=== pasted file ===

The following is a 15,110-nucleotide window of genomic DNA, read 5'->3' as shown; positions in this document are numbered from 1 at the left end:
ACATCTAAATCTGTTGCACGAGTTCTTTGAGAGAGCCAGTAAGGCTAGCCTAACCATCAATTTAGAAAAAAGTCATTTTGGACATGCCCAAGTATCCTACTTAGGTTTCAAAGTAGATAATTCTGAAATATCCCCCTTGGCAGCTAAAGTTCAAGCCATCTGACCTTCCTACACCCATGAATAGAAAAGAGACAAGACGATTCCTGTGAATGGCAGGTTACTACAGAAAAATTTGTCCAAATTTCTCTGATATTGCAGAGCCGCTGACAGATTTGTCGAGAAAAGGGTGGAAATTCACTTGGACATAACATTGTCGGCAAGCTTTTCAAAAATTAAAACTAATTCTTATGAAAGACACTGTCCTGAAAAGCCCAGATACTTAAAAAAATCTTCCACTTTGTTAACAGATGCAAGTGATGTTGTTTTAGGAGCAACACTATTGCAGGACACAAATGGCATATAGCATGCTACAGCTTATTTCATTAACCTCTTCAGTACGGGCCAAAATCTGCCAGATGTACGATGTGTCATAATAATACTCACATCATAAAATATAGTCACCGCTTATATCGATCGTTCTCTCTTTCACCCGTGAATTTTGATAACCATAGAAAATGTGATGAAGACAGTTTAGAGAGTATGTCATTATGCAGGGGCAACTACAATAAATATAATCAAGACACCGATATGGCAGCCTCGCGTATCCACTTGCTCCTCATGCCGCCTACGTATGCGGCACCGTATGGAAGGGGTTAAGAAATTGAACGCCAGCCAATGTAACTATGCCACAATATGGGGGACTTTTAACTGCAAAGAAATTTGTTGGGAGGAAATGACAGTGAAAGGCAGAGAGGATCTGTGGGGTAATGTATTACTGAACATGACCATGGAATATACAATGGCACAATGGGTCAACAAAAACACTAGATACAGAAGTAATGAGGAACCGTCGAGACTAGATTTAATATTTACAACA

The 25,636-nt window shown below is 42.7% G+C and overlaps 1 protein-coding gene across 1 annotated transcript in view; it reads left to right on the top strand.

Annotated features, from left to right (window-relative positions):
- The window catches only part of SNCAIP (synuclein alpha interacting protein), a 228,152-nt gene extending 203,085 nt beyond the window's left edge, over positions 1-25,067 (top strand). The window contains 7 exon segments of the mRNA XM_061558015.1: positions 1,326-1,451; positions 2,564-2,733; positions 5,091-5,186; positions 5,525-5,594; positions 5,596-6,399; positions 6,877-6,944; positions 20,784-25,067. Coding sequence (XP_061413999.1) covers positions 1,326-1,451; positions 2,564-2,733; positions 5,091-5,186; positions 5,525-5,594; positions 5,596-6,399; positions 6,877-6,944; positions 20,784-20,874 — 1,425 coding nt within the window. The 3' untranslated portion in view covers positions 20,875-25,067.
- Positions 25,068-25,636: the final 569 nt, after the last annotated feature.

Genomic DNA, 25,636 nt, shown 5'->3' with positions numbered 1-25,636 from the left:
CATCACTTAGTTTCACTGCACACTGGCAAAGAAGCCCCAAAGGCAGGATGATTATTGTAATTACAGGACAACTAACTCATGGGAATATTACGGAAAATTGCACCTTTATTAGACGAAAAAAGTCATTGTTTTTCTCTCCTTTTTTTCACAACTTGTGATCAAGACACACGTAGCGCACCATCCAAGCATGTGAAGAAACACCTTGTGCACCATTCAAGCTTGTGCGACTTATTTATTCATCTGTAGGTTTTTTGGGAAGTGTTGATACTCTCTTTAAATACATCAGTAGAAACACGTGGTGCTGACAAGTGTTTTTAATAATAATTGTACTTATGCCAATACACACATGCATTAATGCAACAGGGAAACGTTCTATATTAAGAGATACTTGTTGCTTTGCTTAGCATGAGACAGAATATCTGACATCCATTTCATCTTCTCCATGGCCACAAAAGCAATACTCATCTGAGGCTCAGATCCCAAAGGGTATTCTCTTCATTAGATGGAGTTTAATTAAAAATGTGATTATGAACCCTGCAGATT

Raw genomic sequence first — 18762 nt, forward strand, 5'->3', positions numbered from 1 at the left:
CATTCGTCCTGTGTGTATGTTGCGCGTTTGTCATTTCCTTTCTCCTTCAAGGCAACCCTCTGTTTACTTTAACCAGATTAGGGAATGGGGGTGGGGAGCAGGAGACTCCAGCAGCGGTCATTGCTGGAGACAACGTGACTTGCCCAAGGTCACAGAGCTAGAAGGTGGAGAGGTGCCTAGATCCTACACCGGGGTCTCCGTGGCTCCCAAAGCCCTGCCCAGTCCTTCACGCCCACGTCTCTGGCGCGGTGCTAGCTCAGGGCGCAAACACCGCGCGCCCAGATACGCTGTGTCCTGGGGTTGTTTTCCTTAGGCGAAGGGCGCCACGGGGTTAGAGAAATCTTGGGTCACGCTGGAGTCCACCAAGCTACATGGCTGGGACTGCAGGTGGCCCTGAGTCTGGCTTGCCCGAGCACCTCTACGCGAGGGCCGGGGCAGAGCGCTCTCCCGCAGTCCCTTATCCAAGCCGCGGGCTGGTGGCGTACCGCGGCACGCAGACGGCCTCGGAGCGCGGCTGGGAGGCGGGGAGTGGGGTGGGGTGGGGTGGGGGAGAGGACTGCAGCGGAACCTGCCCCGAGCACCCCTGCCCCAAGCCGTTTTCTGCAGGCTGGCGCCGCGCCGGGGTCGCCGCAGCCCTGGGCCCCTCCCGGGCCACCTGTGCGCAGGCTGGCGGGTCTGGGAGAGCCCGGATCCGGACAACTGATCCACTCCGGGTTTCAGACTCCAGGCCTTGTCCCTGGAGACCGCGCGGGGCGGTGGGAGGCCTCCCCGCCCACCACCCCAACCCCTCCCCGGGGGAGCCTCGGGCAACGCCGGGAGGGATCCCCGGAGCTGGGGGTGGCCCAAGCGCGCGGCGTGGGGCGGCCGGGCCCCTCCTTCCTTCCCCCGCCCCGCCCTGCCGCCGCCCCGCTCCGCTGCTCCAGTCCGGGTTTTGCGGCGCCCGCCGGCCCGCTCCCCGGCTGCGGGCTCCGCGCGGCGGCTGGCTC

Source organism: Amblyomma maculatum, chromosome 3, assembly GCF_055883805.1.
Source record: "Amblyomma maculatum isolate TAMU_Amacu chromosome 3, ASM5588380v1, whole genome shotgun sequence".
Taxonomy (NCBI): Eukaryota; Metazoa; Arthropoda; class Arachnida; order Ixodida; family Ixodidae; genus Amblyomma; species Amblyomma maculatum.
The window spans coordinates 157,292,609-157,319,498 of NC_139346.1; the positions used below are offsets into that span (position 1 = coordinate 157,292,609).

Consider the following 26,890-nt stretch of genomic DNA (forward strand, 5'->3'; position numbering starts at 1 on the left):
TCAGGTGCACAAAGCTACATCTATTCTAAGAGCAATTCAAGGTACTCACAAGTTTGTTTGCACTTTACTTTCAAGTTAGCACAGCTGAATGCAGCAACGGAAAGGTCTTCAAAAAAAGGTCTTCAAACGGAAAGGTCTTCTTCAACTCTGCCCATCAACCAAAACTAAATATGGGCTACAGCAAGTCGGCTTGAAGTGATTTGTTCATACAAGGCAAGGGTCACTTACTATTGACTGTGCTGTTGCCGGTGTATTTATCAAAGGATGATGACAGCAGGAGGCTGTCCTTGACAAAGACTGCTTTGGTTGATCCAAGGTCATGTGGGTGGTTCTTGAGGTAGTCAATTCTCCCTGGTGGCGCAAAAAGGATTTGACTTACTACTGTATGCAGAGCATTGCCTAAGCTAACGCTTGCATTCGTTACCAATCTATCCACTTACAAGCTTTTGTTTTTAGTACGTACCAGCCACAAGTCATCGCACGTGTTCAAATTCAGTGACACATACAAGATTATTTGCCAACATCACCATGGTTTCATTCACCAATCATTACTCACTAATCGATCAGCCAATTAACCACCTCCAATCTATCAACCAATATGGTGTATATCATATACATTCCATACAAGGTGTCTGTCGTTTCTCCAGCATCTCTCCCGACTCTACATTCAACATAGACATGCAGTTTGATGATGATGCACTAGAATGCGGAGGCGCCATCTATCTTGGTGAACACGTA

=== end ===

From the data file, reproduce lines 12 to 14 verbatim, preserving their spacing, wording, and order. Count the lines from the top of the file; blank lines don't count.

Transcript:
Source record: "Amblyomma maculatum isolate TAMU_Amacu chromosome 3, ASM5588380v1, whole genome shotgun sequence".
Taxonomy (NCBI): Eukaryota; Metazoa; Arthropoda; class Arachnida; order Ixodida; family Ixodidae; genus Amblyomma; species Amblyomma maculatum.
The window spans coordinates 157,292,609-157,319,498 of NC_139346.1; the positions used below are offsets into that span (position 1 = coordinate 157,292,609).